At the count of five, more than a dozen gold scissors snipped a blue ribbon Friday, and the Boeing final assembly building’s colossal doors slid open.
As it opened, the North Charleston building’s air conditioning spilled outside, sending a blast of cold air over the hundreds of people who watched the ribbon-cutting ceremony yards away.
Politicians and Boeing executives joked about the heat and kept their remarks brief. Marco Cavazzoni, vice president and general manager of Boeing South Carolina Final Assembly and Delivery, started the ribbon cutting with introductions of the speakers.
The company will begin final assembly of its first North Charleston 787 Dreamliner in a few short days, Cavazzoni said.
“Team,” he said to Boeing employees, many in blue and black collared shirts, “You rock, and welcome to your home.”
Jack Jones, vice president and general manager of Boeing South Carolina, took the stage next.
“This is unprecedented,” Jones said. “Boeing has made a statement today.”
Jones said the company committed to assembling and delivering safe planes from a location other than Everett, Wash., Boeing’s other final assembly and delivery operation.
“There are a lot of good things that are going to happen when we open this building,” Jones said. “You only get to make history once.”
Local, state and federal politicians, along with Luther Cochrane, chairman of BE&K Building Group, which built the plant along with it’s 50-50 partner Turner Construction, followed Cavazzoni and Jones.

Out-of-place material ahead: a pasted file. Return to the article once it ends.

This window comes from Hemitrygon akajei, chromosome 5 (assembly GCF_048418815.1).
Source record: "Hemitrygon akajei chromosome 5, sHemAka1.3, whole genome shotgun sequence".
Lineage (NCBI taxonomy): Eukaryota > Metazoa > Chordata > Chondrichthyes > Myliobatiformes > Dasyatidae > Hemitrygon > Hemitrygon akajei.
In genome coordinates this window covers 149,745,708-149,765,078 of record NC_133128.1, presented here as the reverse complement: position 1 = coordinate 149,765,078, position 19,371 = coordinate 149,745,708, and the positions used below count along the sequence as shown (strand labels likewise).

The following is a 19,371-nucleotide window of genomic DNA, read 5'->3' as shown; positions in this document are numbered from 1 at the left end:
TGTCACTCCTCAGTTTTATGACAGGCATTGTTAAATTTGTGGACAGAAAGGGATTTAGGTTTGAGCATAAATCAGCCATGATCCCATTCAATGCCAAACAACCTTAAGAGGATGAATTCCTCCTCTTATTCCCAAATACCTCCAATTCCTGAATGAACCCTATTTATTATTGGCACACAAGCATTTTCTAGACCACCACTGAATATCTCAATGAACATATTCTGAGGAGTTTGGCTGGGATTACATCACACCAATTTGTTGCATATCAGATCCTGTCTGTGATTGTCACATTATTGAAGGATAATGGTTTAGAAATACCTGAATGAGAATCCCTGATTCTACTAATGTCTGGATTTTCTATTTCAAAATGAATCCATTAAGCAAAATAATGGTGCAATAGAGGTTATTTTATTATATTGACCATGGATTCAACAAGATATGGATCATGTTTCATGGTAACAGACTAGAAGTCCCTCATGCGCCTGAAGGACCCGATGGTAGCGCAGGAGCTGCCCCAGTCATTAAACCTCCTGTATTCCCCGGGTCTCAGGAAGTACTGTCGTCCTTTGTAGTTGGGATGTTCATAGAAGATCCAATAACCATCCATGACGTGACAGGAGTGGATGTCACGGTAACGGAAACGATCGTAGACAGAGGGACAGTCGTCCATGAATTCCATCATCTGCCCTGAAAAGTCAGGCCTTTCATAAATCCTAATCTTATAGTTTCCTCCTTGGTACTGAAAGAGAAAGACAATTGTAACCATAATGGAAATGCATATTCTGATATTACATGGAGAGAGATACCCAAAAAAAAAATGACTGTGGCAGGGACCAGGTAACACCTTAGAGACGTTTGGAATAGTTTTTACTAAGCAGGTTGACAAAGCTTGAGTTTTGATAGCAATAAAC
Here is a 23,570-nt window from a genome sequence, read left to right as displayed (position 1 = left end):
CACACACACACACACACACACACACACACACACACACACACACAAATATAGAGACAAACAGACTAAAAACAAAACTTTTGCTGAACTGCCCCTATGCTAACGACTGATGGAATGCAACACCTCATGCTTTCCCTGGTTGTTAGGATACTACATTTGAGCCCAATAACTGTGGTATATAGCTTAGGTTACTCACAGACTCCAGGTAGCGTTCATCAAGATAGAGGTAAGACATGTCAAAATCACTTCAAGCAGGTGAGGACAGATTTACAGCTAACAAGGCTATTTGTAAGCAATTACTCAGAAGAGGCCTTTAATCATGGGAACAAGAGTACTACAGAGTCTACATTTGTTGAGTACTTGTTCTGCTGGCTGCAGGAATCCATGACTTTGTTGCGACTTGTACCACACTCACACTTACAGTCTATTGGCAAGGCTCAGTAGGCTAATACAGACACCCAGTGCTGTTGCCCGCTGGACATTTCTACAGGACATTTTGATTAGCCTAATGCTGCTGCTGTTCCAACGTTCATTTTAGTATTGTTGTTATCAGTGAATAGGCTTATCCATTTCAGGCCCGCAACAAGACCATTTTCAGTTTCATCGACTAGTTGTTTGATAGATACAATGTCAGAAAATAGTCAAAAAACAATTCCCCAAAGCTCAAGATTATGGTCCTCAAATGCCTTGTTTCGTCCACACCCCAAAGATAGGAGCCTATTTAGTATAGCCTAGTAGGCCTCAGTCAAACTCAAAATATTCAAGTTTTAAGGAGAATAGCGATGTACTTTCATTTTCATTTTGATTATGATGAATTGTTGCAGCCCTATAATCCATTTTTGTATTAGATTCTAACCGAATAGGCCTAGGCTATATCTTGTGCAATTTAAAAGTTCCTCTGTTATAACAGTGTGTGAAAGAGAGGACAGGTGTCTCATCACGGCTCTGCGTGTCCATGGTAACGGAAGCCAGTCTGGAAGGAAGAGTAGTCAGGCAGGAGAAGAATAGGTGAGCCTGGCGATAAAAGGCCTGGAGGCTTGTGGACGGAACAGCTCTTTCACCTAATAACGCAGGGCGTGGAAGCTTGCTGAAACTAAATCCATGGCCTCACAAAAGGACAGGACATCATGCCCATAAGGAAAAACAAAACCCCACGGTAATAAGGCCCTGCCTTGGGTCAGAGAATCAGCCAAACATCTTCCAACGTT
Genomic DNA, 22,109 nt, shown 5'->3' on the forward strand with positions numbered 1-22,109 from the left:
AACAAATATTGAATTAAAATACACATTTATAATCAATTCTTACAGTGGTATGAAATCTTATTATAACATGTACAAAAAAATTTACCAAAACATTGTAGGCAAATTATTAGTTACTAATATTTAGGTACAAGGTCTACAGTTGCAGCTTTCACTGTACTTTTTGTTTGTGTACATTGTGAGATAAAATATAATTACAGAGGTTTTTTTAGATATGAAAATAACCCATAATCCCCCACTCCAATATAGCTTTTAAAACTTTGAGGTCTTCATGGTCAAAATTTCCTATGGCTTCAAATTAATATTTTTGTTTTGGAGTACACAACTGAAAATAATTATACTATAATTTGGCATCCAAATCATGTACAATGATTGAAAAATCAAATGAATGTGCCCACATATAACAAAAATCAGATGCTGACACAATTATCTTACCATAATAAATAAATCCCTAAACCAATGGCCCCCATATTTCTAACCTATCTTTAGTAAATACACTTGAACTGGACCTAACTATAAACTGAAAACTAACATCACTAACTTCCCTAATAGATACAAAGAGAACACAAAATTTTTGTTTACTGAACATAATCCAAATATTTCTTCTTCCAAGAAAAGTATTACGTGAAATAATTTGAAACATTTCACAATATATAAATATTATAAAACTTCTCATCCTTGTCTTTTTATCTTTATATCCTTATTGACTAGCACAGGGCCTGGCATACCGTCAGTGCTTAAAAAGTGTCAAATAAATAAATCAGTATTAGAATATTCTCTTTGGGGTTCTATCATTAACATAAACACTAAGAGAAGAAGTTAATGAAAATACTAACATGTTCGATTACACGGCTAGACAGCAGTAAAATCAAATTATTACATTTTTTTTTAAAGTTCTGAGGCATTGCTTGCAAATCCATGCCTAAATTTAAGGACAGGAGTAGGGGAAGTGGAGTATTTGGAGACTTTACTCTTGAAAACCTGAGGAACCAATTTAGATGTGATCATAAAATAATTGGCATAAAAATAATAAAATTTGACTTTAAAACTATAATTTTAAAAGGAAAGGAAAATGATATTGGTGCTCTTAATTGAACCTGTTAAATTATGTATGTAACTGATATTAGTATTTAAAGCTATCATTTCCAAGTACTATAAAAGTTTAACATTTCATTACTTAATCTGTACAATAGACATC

Gov. Nikki Haley; Sen. Lindsey Graham; Reps. Tim Scott, Jim Clyburn and Mick Mulvaney; state Sens. Glenn McConnell and Hugh Leatherman; state Speaker Bobby Harrell; Mayor Keith Summey and Charleston County Council Chairman Teddie Pryor all spoke.
Haley praised Boeing for contracting 91% of its work to South Carolina companies, and said the state is committed to the aerospace giant.
“And we can’t wait to see that mack-daddy plane come out of here,” Haley said.
Graham spoke after Haley and joked about the heat and construction work, which finished six months early and under budget.
“Obviously, none of you work for the federal government,” he said.
Graham said the state earned the right to build airplanes here, and the nation is watching South Carolina’s workforce.
“We’re going to be judged for decades by what you do here,” Graham said. “We’re in good hands, and we appreciate the hell out of y’all.”
The goal is to fly a 787 from the building, Graham said, and the company is one step closer to that goal.
Clyburn, Scott, Mulvaney, McConnell, Harrell, Leatherman and Summey also took their turns, telling jokes and thanking Boeing, lawmakers and the workforce.
“We may have lied about the humidity,” Summey said. “But the thing we did not lie about is our capable workforce.”
The ribbon cutting marked another milestone for the company and the Lowcountry, a milestone many described as a game changer. After the ceremony, Cavazzoni said he was proud and relieved the building is finished.
“I think we’re going to make history here,” Cavazzoni said. Boeing has finished its stadium and has trained its team. “Now, it’s a matter to get going and play the game.”